Composers Datebook®

Diamond's "Rounds"

David Diamond (1915-2005) — Rounds (Los Angeles Chamber Orchestra; Gerard Schwarz, cond.) Nonesuch 79002


Composer's Datebook - November 24, 2021

2:00


November 24, 2021

Synopsis

In 1944, while the Second World War ground on in Europe and Asia, David Diamond’s “Rounds for String Orchestra” received its premiere performance by the Minneapolis Symphony and its then conductor, Dimitri Mitropoulos. 

“Write me a happy work,” Mitropoulos had asked Diamond. “These are distressing times, most of the difficult music I play is distressing. Make me happy.”

To some in 1944, “Rounds” sounded as if Diamond had turned to traditional American folk music, but, as the composer put it, “the tunes are original. They sound like folk tunes, but they are really the essence of a style that must have been absorbed by osmosis.”

Even the stodgy conservative music critic of the St. Paul Pioneer Press expressed her grudging admiration: “it reveals a good deal of talent and resourcefulness” was her verdict. Reviewing a subsequent Boston Symphony performance under Koussevitzky, New York Times critic Olin Downes was much more enthusiastic. He wrote: “It is admirably fashioned, joyous and vernal. There is laughter in the music.”

“Rounds” has gone on to become one of Diamond’s most frequently performed works. Perhaps joy and laughter in music remains as rare and precious a commodity now as it was back in those distressed days of 1944.

Music Played in Today's Program

David Diamond (1915-2005) — Rounds (Los Angeles Chamber Orchestra; Gerard Schwarz, cond.) Nonesuch 79002

On This Day

Births

  • 1897 - American jazz pianist and composer Willie ("The Lion") Smith, in Goshen, N.Y.;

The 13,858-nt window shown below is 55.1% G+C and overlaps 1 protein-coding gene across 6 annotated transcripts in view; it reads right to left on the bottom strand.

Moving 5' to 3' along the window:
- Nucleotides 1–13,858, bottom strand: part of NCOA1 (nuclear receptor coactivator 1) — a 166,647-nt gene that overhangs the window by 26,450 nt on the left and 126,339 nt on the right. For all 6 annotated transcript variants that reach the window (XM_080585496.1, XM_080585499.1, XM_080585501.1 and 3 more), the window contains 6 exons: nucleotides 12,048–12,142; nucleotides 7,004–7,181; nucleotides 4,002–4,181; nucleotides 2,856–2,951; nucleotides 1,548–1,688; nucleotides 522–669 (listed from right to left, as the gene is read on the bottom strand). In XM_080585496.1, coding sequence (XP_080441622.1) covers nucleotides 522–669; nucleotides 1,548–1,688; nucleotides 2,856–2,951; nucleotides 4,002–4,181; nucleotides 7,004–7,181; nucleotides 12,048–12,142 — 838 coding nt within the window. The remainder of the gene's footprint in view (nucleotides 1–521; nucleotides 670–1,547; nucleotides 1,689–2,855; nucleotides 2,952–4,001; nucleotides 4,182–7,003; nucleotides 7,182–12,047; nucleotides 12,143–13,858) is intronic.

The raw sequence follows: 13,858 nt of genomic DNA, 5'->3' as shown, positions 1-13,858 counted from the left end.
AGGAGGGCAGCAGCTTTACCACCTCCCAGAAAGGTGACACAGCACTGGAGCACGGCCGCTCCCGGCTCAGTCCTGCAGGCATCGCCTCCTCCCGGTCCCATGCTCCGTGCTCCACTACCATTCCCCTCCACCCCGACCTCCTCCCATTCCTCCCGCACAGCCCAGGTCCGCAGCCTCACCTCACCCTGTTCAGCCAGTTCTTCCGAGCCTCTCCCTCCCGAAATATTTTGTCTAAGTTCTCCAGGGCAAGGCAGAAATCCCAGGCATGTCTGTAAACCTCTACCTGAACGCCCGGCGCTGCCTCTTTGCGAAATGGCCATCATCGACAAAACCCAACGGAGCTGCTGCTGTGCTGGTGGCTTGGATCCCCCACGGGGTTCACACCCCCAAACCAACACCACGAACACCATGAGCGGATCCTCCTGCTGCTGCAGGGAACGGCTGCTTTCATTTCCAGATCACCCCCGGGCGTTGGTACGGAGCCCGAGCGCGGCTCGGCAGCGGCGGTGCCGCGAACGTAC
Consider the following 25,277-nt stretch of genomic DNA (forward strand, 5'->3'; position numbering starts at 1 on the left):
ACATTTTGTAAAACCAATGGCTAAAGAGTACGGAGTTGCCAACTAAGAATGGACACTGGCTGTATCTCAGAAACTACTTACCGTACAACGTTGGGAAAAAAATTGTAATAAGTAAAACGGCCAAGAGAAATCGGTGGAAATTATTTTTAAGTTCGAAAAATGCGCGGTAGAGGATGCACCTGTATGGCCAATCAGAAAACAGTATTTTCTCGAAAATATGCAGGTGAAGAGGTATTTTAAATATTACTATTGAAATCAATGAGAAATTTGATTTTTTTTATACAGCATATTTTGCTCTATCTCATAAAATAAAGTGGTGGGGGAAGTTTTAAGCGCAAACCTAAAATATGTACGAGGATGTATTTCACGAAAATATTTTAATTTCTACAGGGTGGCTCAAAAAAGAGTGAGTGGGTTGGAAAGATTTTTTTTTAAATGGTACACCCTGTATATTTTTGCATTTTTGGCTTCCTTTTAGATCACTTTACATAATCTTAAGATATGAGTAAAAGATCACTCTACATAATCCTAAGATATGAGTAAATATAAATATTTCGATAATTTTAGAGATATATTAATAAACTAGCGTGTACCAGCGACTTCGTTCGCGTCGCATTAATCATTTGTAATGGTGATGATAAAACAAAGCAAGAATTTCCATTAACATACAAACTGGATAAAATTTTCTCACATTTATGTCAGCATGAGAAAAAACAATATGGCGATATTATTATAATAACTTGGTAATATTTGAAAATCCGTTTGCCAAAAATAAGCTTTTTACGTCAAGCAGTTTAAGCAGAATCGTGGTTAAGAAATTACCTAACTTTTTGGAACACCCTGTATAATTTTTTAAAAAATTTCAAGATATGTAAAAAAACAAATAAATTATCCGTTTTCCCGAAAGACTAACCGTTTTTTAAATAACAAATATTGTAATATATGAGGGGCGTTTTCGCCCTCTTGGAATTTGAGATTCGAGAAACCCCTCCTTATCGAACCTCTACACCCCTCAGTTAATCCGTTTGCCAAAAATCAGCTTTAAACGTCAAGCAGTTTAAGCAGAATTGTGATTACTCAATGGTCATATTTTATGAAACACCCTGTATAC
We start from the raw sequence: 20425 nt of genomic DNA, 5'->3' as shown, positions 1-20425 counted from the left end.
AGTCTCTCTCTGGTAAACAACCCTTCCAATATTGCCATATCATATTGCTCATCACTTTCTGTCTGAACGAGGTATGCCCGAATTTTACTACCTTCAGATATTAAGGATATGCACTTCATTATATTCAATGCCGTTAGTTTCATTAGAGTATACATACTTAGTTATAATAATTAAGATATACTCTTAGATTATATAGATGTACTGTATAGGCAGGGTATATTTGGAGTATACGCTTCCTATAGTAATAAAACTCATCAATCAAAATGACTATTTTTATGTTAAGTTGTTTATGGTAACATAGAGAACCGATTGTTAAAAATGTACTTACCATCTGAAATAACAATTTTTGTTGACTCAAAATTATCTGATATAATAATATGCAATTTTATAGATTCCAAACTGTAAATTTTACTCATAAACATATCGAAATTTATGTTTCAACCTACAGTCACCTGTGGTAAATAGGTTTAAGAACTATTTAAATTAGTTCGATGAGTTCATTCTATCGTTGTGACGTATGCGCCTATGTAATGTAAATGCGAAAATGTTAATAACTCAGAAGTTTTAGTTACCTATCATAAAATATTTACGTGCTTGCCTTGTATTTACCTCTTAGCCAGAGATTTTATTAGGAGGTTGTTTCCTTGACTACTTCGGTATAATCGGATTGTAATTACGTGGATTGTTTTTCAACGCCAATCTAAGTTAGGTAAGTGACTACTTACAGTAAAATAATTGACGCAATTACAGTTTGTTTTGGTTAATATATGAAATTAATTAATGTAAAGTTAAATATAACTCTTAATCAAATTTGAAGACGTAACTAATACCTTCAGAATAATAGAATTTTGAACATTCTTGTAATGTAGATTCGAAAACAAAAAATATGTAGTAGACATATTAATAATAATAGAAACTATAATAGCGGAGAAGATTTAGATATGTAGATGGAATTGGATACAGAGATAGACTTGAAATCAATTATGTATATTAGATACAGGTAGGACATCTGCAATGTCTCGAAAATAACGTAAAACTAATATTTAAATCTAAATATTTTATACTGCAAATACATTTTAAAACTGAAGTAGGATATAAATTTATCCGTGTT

• 1911 - Finnish composer Erik Bergman, in Uusikaarlepyy;

  • 1927 - American composer Emma Lou Diemer, in Kansas City, Missouri;

  • 1934 - Russian composer Alfred Schnittke, in Engels, near Saratov;

  • 1953 - American composer, conductor and cellist Tod Machover, in New York City;

  • 1960 - American composer and double-bass virtuoso, Edgar Meyer;

Premieres

  • 1726 - Bach: Sacred Cantata No. 52 ("Falsche Welt, dir trau ich nicht") performed on the 23rd Sunday after Trinity as part of Bach's third annual Sacred Cantata cycle in Leipzig (1725/27);

  • 1839 - Berlioz: dramatic symphony, "Romeo and Juliet," at the Paris Conservatory;

  • 1874 - Dvorák: opera "King and Collier," in Prague;

  • 1876 - Tchaikovsky: opera “Vakula the Blacksmith,” in St. Petersburg (Gregorian date: Dec. 6);

  • 1886 - Brahms: Cello Sonata No. 2 in F, Op. 99, in Vienna;

  • 1888 - Tchaikovsky: symphonic fantasy overture “Hamlet” (after Shakespeare), in Moscow (see Julian date: Nov. 12);

  • 1932 - Hilding Rosenberg: opera "Voyage to America," in Stockholm;

  • 1944 - David Diamond: "Rounds" for string orchestra, by the Minneapolis Symphony, Dimtri Mitropoulos conducting;

  • 1945 - Elie Siegmeister: "Western Suite," by the NBC Symphony, Arturo Toscanini conducting;

  • 1949 - Carl Ruggles: "Organum" for large orchestra, by the New York Philharmonic, Leopold Stokowski conducting;

  • 1984 - Christopher Rouse: “The Surma Ritornelli “ for chamber ensemble, by the Syracuse (N.Y.) Society for New Music;

  • 1987 - Michael Torke: “Adjustable Wrench” for chamber ensemble, at the Huddersfield Contemporary Music Festival by the Lontano ensemble, Odaline de la Martinez conducting;

Others

  • 1859 - The legendary American soprano Adelina Patti makes her operatic debut at age 16 in New York City, singing in Donizetti's "Lucia di Lammermoor";

  • 1963 - Leonard Bernstein conducts New York Philharmonic in Mahler's Symphony No. 2 as JFK Memorial Concert telecast on CBS-TV;